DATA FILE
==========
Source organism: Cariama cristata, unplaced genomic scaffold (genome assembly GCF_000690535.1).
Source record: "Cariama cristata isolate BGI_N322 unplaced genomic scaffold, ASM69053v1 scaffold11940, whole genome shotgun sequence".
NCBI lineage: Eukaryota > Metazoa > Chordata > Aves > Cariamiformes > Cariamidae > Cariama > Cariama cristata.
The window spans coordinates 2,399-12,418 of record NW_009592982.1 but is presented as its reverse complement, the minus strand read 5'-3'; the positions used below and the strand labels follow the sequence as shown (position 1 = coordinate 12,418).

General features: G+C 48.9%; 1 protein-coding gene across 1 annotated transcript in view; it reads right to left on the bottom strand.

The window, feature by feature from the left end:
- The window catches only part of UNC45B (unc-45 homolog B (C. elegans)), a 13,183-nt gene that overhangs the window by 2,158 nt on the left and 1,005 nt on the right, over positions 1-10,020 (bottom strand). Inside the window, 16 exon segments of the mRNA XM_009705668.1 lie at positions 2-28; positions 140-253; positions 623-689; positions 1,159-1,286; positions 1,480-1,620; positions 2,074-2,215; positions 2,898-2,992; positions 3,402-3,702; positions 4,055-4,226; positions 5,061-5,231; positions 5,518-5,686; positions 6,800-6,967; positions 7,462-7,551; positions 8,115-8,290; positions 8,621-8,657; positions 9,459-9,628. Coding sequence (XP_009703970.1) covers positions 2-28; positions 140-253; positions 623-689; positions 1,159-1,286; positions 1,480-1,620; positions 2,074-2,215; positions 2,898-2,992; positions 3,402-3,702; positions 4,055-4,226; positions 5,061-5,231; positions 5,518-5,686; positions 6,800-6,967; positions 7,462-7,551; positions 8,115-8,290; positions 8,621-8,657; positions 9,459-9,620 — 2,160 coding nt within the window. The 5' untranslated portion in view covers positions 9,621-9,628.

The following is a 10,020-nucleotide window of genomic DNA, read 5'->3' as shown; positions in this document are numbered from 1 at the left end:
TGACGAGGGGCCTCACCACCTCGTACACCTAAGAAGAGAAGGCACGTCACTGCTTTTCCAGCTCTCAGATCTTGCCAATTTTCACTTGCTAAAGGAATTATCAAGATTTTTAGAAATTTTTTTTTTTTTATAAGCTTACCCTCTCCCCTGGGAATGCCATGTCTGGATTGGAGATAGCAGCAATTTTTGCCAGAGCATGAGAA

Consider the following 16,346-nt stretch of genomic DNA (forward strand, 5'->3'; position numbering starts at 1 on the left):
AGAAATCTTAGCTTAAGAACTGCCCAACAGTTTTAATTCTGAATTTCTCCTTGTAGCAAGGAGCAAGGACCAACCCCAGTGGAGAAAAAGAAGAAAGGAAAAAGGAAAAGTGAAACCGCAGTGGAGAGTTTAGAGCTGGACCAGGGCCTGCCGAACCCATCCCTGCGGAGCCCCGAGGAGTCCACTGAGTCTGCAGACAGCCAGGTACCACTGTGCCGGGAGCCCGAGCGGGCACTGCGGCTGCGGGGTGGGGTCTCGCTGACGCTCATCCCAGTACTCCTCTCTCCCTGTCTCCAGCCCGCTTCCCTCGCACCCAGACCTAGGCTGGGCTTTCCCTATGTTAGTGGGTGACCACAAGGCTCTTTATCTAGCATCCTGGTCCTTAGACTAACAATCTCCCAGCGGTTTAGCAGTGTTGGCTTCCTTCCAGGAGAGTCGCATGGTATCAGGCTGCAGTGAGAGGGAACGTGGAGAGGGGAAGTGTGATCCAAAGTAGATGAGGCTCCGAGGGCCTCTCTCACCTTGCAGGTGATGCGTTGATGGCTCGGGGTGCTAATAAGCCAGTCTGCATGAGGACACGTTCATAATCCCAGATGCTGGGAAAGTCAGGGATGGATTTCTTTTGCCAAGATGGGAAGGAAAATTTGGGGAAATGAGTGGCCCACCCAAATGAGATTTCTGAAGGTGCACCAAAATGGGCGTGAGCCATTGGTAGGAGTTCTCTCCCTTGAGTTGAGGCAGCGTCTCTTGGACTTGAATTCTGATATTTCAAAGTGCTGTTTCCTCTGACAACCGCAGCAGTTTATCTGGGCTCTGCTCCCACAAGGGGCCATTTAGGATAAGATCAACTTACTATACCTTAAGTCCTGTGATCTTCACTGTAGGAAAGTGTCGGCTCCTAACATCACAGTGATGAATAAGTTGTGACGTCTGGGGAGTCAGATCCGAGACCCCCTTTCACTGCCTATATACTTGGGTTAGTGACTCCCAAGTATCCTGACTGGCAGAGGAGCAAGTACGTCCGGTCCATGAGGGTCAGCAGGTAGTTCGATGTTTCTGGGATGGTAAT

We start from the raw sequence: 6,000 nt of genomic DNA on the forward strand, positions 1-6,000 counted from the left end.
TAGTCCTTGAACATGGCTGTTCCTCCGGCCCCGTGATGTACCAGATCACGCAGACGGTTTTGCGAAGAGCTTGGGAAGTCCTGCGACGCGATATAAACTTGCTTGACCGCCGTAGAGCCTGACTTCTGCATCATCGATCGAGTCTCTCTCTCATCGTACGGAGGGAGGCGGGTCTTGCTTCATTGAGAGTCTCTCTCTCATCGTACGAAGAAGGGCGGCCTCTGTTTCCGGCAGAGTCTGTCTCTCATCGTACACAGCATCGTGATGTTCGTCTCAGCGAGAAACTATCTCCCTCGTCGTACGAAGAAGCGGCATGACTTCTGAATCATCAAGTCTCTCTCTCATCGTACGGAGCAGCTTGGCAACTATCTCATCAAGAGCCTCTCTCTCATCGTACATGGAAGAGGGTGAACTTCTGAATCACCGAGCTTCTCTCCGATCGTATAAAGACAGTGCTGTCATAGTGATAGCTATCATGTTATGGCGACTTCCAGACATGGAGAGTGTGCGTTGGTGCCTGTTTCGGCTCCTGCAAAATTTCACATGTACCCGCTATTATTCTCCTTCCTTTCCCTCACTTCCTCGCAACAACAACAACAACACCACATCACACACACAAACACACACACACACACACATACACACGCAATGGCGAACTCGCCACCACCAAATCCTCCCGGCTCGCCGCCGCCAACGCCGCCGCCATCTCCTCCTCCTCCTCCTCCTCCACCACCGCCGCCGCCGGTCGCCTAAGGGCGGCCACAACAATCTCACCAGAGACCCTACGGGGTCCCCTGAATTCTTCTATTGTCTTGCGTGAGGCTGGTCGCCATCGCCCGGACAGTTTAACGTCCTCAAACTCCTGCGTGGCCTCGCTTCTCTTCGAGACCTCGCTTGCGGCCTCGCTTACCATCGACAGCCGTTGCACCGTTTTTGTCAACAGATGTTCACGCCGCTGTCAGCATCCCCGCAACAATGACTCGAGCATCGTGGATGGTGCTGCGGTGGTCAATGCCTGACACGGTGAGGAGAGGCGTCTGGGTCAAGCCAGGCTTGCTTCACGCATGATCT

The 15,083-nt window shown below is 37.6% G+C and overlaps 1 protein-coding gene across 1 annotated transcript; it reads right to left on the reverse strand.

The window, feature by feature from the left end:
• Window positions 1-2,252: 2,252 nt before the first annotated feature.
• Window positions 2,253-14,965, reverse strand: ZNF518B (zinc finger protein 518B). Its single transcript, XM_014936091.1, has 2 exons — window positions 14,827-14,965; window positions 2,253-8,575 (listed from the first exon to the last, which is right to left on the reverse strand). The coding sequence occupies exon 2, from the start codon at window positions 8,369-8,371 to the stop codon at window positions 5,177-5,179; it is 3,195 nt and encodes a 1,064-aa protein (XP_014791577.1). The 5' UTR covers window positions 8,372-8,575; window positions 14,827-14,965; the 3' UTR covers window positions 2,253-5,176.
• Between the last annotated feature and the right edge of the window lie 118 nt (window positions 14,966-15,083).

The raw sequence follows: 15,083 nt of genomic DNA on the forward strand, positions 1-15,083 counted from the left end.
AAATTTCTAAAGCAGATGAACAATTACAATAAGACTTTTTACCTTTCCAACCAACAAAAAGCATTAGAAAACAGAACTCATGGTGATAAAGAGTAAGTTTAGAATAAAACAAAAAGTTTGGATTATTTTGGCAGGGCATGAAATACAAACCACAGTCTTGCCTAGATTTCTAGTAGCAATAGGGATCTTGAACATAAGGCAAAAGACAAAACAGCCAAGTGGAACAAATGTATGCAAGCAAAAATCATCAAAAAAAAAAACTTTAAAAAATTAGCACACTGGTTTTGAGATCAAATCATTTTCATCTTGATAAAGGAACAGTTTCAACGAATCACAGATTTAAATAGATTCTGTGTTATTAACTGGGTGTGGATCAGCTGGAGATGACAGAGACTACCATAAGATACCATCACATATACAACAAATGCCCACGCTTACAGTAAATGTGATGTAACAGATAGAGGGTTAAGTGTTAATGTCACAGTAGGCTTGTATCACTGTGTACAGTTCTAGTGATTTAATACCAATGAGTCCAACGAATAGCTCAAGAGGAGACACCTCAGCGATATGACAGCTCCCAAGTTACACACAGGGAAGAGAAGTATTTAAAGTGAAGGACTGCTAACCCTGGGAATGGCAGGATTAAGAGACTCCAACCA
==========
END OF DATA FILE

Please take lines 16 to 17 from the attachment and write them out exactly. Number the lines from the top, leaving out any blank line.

• Window positions 1-2,252: 2,252 nt before the first annotated feature.
• Window positions 2,253-14,965, reverse strand: ZNF518B (zinc finger protein 518B). Its single transcript, XM_014936091.1, has 2 exons — window positions 14,827-14,965; window positions 2,253-8,575 (listed from the first exon to the last, which is right to left on the reverse strand). The coding sequence occupies exon 2, from the start codon at window positions 8,369-8,371 to the stop codon at window positions 5,177-5,179; it is 3,195 nt and encodes a 1,064-aa protein (XP_014791577.1). The 5' UTR covers window positions 8,372-8,575; window positions 14,827-14,965; the 3' UTR covers window positions 2,253-5,176.